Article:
Families are busy, but it is incredibly valuable for families to pause and take time to share meals together. It has been shown that families who eat together eat healthier meals. Families that plan their menus on a weekly basis also save time and money.
What are the benefits of family mealtime?
Most American families are starved for time to spend together, and dinner may be the only time of the day when we can reconnect. In fact, on average, parents spend about 38 minutes per week in meaningful conversation with their children.
The benefits of eating together as a family at least 3 or more times per week has shown to reduce risky behaviors in children (such as smoking, drinking, using drugs and suicide) and increase their self-esteem and school grades will be better. In fact, a study conducted in Utah County found that among Utah students, those who ate five or more meals every week were half as likely to have considered suicide in the past year.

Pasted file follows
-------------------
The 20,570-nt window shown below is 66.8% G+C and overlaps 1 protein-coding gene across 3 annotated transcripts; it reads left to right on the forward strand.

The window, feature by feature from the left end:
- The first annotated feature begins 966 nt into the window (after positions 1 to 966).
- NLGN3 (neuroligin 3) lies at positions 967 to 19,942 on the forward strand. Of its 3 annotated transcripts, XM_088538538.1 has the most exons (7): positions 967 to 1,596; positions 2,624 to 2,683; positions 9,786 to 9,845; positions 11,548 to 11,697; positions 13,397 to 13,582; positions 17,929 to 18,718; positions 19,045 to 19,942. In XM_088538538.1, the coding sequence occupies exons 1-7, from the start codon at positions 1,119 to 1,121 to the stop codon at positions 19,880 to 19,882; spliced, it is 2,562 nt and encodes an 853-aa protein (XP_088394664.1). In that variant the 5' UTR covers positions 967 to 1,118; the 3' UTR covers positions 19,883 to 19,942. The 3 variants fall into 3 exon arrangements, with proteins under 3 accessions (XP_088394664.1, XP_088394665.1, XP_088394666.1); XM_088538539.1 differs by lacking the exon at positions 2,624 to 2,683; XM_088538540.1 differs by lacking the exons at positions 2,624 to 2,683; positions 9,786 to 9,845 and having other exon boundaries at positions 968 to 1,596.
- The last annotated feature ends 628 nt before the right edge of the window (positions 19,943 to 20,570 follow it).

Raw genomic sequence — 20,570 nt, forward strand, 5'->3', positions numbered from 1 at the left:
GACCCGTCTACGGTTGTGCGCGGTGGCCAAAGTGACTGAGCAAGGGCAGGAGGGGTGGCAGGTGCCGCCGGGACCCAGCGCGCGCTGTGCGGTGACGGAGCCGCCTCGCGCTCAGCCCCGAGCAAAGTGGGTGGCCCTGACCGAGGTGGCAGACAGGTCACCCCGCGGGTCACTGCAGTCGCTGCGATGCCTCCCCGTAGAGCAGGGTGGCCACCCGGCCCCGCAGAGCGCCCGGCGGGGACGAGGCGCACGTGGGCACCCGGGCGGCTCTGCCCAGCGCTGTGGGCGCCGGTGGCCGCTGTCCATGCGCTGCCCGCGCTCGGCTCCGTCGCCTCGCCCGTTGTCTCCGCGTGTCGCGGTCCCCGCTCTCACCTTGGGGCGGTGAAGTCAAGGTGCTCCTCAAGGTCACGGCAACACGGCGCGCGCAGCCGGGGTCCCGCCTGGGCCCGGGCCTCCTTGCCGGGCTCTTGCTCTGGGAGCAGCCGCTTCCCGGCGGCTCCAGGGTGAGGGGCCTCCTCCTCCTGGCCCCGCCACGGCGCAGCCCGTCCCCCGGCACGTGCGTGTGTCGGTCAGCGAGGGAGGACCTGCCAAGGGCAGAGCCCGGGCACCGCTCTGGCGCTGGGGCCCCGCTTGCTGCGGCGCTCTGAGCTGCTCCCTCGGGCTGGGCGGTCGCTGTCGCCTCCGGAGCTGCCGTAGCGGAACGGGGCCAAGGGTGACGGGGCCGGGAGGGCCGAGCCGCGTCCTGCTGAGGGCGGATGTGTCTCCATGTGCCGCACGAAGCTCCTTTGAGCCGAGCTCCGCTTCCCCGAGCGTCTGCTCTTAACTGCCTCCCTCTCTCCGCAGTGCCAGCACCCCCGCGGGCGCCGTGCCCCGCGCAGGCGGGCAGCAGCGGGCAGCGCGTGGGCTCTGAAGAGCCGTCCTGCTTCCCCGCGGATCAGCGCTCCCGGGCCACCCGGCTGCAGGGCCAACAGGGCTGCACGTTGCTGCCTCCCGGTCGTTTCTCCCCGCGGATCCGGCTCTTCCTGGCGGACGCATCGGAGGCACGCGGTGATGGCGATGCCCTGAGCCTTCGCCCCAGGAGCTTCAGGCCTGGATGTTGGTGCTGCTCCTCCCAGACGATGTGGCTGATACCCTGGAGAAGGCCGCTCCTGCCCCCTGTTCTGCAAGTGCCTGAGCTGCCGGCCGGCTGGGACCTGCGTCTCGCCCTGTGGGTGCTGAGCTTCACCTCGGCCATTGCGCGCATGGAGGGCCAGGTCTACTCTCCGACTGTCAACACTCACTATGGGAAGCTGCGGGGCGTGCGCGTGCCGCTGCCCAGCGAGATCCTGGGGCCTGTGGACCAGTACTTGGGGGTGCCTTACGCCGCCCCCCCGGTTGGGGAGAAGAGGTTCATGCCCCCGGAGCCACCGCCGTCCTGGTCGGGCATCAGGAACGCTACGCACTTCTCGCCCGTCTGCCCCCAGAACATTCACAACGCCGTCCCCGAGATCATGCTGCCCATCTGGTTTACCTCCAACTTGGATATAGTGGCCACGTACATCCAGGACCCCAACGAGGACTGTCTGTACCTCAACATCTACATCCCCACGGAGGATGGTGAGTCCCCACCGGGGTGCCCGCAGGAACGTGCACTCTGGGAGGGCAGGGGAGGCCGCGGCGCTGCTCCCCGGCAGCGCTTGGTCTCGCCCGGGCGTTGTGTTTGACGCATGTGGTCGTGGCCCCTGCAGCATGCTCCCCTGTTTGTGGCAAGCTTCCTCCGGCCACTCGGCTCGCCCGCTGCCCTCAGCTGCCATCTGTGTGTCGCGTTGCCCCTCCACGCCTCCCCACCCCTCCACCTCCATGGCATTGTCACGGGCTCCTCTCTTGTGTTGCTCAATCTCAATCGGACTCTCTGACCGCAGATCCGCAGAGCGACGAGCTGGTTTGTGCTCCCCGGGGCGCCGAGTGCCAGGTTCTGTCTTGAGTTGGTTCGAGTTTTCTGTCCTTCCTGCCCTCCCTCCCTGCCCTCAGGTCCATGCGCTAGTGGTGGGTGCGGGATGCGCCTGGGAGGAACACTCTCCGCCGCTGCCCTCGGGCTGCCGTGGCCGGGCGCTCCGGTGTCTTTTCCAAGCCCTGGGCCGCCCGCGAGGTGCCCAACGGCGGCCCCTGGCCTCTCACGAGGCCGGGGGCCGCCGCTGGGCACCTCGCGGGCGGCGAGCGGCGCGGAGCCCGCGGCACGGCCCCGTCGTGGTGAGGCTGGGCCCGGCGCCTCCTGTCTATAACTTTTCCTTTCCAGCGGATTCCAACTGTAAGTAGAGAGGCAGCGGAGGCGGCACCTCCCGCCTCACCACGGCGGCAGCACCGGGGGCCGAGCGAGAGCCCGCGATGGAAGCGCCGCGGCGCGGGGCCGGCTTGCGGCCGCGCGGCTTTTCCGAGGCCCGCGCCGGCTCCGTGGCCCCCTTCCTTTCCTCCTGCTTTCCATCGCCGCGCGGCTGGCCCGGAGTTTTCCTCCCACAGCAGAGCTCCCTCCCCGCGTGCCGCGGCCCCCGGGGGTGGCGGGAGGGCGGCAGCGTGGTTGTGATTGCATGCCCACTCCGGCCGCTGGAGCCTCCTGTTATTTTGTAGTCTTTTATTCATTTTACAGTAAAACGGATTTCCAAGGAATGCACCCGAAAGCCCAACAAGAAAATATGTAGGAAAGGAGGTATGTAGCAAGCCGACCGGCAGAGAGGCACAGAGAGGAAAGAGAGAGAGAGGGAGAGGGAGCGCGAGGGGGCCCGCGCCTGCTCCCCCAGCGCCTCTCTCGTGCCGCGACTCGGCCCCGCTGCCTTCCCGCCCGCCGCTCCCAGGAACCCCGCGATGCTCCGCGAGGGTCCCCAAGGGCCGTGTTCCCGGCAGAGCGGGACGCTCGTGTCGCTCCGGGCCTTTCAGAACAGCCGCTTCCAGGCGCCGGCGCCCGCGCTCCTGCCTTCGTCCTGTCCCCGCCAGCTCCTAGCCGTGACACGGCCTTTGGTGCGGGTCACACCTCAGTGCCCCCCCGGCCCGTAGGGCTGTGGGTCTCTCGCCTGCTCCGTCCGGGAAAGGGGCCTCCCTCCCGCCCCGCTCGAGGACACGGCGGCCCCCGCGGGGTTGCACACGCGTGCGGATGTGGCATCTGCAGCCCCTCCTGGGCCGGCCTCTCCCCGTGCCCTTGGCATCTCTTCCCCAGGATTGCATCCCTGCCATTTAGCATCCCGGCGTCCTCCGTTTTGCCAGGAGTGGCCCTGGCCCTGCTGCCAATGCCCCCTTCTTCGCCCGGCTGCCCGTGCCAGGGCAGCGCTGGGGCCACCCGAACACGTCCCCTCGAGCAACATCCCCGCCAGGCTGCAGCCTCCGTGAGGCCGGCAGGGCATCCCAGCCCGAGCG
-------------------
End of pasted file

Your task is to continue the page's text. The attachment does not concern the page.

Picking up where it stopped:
Family meals allow time for bonding, constancy, and aiding in children’s social growth. Meal times provide an opportunity to model healthy choices and have open discussions about good nutrition.
I am so busy, how can we have family meal time?
Time is certainly one of the biggest obstacles to families gathering for dinner.
- Set a goal of 2 or 3 times a week to start and build from there.
- Keep meals simple and plan ahead.
- Family meals don't have to be elaborate.
- Work fruits and vegetables into meals.
- Focus on familiar favorites.
- Get the family involved. Let kids help prepare meals and set the table.
- Make freezer-friendly meals.
- Be creative with meal times and location. For example, if you are at a soccer game, bring a picnic blanket and sandwiches. That also counts!
- Turn off the electronics. Make dinner time about conversation, not about television or other distractions.
What’s the connection?
Experts believe a regular face-time between parents and children facilitates communication, which, in turn, helps parents guide their children's behavior. Avoid criticism and passing judgment. Meal time is not a time for complaints or for too many questions. These benefits are achieved by talking, listening, and building strong family relationships.